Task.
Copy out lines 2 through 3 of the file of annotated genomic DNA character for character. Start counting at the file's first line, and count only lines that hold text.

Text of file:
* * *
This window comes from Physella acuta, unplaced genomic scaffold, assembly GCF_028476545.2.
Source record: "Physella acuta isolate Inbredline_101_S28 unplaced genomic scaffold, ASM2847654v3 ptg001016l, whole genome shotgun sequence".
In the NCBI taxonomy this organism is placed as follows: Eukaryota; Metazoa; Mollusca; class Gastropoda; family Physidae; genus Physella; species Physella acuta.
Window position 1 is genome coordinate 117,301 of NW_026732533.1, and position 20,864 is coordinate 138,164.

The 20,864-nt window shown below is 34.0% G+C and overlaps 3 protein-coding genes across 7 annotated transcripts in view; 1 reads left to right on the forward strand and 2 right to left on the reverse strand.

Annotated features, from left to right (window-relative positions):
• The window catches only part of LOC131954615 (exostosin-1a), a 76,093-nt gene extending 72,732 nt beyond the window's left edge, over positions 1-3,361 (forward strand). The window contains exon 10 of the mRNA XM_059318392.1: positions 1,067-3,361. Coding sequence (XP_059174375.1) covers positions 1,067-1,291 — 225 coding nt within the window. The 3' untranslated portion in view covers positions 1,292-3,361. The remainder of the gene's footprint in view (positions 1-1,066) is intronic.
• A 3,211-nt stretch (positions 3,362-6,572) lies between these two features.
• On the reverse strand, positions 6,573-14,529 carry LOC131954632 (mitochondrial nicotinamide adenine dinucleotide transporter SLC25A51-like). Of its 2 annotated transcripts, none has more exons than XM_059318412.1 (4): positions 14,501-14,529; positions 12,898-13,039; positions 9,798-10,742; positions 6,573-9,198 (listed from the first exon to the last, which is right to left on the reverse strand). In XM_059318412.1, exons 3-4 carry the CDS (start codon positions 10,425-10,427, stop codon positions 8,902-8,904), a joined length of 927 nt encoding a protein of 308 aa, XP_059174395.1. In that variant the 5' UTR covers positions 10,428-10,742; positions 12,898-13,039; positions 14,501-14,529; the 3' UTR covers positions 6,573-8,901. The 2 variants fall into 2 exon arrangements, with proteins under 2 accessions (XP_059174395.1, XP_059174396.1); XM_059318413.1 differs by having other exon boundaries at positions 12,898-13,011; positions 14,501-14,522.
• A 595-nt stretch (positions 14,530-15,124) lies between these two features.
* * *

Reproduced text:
Source record: "Physella acuta isolate Inbredline_101_S28 unplaced genomic scaffold, ASM2847654v3 ptg001016l, whole genome shotgun sequence".
In the NCBI taxonomy this organism is placed as follows: Eukaryota; Metazoa; Mollusca; class Gastropoda; family Physidae; genus Physella; species Physella acuta.